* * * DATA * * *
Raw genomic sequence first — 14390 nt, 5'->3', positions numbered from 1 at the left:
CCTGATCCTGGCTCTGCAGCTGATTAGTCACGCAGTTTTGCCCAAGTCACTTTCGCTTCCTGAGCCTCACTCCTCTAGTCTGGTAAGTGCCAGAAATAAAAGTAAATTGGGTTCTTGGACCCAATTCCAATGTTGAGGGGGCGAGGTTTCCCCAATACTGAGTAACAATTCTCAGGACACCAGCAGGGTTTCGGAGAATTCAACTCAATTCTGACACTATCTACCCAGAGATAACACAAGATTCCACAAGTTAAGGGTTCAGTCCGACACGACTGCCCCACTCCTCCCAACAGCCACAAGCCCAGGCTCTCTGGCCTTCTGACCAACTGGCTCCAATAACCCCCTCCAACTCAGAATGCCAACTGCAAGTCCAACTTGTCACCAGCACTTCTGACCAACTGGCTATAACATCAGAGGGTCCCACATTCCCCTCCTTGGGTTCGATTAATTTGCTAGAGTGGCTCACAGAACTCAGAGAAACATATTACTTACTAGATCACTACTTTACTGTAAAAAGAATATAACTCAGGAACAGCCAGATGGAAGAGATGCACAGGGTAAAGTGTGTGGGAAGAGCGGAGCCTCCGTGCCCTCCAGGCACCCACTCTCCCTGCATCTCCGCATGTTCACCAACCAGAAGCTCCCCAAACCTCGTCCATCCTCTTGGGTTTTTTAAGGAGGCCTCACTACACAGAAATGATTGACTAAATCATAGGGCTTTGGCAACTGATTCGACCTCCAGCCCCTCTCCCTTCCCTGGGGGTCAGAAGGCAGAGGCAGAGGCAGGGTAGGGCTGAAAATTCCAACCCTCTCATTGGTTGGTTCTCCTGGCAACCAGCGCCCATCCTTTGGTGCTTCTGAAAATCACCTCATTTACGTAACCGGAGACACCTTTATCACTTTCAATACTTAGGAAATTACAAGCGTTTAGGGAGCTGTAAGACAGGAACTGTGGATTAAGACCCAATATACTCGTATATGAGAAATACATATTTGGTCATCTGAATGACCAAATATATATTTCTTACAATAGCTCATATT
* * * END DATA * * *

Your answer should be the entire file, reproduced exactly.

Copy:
Raw genomic sequence first — 14390 nt, 5'->3', positions numbered from 1 at the left:
CCTGATCCTGGCTCTGCAGCTGATTAGTCACGCAGTTTTGCCCAAGTCACTTTCGCTTCCTGAGCCTCACTCCTCTAGTCTGGTAAGTGCCAGAAATAAAAGTAAATTGGGTTCTTGGACCCAATTCCAATGTTGAGGGGGCGAGGTTTCCCCAATACTGAGTAACAATTCTCAGGACACCAGCAGGGTTTCGGAGAATTCAACTCAATTCTGACACTATCTACCCAGAGATAACACAAGATTCCACAAGTTAAGGGTTCAGTCCGACACGACTGCCCCACTCCTCCCAACAGCCACAAGCCCAGGCTCTCTGGCCTTCTGACCAACTGGCTCCAATAACCCCCTCCAACTCAGAATGCCAACTGCAAGTCCAACTTGTCACCAGCACTTCTGACCAACTGGCTATAACATCAGAGGGTCCCACATTCCCCTCCTTGGGTTCGATTAATTTGCTAGAGTGGCTCACAGAACTCAGAGAAACATATTACTTACTAGATCACTACTTTACTGTAAAAAGAATATAACTCAGGAACAGCCAGATGGAAGAGATGCACAGGGTAAAGTGTGTGGGAAGAGCGGAGCCTCCGTGCCCTCCAGGCACCCACTCTCCCTGCATCTCCGCATGTTCACCAACCAGAAGCTCCCCAAACCTCGTCCATCCTCTTGGGTTTTTTAAGGAGGCCTCACTACACAGAAATGATTGACTAAATCATAGGGCTTTGGCAACTGATTCGACCTCCAGCCCCTCTCCCTTCCCTGGGGGTCAGAAGGCAGAGGCAGAGGCAGGGTAGGGCTGAAAATTCCAACCCTCTCATTGGTTGGTTCTCCTGGCAACCAGCGCCCATCCTTTGGTGCTTCTGAAAATCACCTCATTTACGTAACCGGAGACACCTTTATCACTTTCAATACTTAGGAAATTACAAGCGTTTAGGGAGCTGTAAGACAGGAACTGTGGATTAAGACCCAATATACTCGTATATGAGAAATACATATTTGGTCATCTGAATGACCAAATATATATTTCTTACAATAGCTCATATT